I own 2 grand seiko watches since the beginning of 2000 during a short business trip in Japan. I never thought to pay more than -back then- EUR 3,000 equivalent for a watch that has the name Seiko on the dial but it was somewhat fun and understated.
So for me, Grand seiko also started with relative affordable watches when they were introduced and over the years they have moved up on the pricing ladder.
King Seiko is like Tudor. It’s a well proven strategy to be connected to a high end brother.
You start with lower priced models but over the years they will improve the movements and it’s accuracy. Within a few years, King Seiko will be at the price point of Grand Seiko of several years ago, producing mechanical watches of between 3 to 5k.
The big problem for Seiko I see is people like me have quite a few and are used to paying much less for them , about 5 years ago I got a new one for £30, my last one was £99 a few months ago and we get the same quoted accuracy on the latest ones which is in my few a cost cutting tactic as it takes time to regulate a watch increasing cost. This is fine at that price point, totally unacceptable at the current prices they charge. Why are they still fitting hardlex which is rubbish compared to Sapphire and could be easily absorbed into the inflated new price structure. There is no way I would pay thousands of pounds for a Seiko when you look at the alternatives available they would be better off rebranding the more expensive offerings to win over new customers like Toyota did with Lexus.
I like Seiko and the style of watches it has in its catalogue. We have talked a lot about Seiko on our watch blog https://igormo.com/ but lately I think Seiko is losing its way. Too many news, very similar and very often. To the point that we have decided not to talk about Seiko for the time being. Currently I do not understand this brand.
With this new model, once again, rescuing old past glories, it shows that its desire is to sell and not customers.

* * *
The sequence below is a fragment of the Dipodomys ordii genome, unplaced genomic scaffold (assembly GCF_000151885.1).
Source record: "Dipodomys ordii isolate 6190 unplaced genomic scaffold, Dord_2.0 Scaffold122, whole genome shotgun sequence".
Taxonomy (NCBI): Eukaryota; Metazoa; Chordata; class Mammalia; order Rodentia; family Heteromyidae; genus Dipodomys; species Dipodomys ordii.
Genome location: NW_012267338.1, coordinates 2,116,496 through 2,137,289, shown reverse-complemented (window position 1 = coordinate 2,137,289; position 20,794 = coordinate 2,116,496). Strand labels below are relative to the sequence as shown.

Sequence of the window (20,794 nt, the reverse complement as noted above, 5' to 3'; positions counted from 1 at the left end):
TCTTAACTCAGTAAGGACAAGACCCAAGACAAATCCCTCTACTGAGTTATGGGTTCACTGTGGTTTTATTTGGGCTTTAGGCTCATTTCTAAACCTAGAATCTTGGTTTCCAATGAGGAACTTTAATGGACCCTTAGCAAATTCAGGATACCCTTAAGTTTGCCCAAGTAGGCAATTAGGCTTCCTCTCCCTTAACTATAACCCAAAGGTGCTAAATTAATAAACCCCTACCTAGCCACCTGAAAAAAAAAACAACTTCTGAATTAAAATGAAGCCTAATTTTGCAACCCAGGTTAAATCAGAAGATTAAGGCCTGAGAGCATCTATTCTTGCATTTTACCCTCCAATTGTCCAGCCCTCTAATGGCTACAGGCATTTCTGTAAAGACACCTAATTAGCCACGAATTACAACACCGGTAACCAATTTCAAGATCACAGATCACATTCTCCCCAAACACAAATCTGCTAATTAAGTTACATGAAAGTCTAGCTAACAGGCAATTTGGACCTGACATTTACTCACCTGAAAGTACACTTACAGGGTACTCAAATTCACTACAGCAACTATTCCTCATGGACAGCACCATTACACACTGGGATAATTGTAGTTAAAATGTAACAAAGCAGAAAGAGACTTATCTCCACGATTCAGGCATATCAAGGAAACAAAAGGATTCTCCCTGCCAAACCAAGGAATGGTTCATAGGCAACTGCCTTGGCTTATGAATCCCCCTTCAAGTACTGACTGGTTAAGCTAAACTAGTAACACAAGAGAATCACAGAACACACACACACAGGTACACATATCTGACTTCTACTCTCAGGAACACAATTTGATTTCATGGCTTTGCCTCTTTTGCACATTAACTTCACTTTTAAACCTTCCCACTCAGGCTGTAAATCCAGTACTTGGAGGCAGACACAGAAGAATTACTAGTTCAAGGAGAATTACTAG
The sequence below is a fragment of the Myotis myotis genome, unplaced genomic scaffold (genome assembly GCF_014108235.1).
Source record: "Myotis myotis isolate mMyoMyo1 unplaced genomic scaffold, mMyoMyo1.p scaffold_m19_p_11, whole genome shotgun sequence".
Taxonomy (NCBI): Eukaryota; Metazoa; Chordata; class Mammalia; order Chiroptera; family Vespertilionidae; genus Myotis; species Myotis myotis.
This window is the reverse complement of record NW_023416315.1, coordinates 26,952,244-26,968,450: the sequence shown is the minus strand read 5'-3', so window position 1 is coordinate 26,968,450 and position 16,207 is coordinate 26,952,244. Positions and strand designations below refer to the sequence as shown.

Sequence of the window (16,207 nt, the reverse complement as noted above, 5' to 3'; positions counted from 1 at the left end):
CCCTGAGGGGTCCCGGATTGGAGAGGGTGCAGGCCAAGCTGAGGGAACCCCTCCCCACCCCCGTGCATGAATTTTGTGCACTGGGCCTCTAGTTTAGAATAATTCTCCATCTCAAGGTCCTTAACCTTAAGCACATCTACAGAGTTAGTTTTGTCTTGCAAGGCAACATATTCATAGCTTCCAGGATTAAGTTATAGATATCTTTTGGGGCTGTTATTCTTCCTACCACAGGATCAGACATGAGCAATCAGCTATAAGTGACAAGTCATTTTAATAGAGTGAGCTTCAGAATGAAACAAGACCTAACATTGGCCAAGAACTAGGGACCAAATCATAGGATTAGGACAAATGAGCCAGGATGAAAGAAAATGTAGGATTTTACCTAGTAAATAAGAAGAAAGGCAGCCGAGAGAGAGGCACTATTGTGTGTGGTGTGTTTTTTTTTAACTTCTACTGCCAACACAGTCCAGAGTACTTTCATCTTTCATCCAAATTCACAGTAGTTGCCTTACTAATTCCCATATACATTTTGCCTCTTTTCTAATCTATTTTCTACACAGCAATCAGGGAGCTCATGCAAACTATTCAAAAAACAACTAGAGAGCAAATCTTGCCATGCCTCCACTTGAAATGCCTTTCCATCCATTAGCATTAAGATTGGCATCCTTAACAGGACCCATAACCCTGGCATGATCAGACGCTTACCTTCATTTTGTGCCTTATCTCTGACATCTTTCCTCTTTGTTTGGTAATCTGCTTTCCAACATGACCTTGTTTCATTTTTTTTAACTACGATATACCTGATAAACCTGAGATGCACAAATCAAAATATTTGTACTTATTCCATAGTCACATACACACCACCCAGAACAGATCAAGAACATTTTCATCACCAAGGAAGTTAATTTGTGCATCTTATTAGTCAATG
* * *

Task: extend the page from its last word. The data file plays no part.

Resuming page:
I like Seiko and the style of watches it has in its catalogue. We have talked a lot about Seiko on our watch blog IGORMO but lately I think Seiko is losing its way. Too many news, very similar and very often. To the point that we have decided not to talk about Seiko for the time being. Currently I do not understand this brand.
With this new model, once again, rescuing old past glories, it shows that its desire is to sell and not customers.
Remove the date, make it smaller (36mm) and make it thinner.
I have an older King Seiko that I paid $400 for and it satisfied my desire to own one. Like me at 76 years old and it about 50 years old, it needs a little help to get its heart started (a tap on the side an me a cup of double caffeine Starbucks.) The new King is a sad ploy to sell a lot of “cheap” watches at an inflated price to fill the investors pockets. Even the Grand Seikos are playing a game to sucker in buyers by producing a new dial finish on a regular basis and touting it as something special, justifying an inflated price. Pretty and well made yes but not much to entice me to let go of my dollars.
Can someone explain the differences between the 6R31 Seiko movements vs. Seiko automatic movements used in Credors, & Grand Seikos? If the 6R31 is a mid level used in lower valued watches such as Alpinist, Premier, why then would I spend more for the King Seiko when it’s movement is basically mid tier?
they could have instead re-introduced king seiko by releasing a very limited faithful to the original batch with a chronometer grade 8L. Charge how much they want and people will still buy it because cmon it’s seiko. their fans complain but still buy their watches whenever they drop new ones. I think it’s better to have people complaining about the price than messing with the KSK’s heritage by using a 6R movement in it.
I have an Alpinist SEJ085J recreation which is a nicely finished and reasonably accurate watch, although not worth the list price I bought mine with a considerable discount, I think the King Seiko would have been better value and slimmer had they bothered to make a 6L31 movement which would be a notch above the 6R but not Grand Seiko. I am pleased to see there is no date and hope to see more date free models in the Seiko range.
I own a King Seiko Hi-Beat 5626-7030 Superior Chronometer. The thing I like most about late 60s KS line is that they offered standard versions, certified chronometers, and superior certified chronometers. I think that the accuracy was a key point in the legacy of the King Seiko line. I also agree that the KS logo is much cooler than the current choice. To ignore both parts of the legacy leaves me indifferent to the relaunch.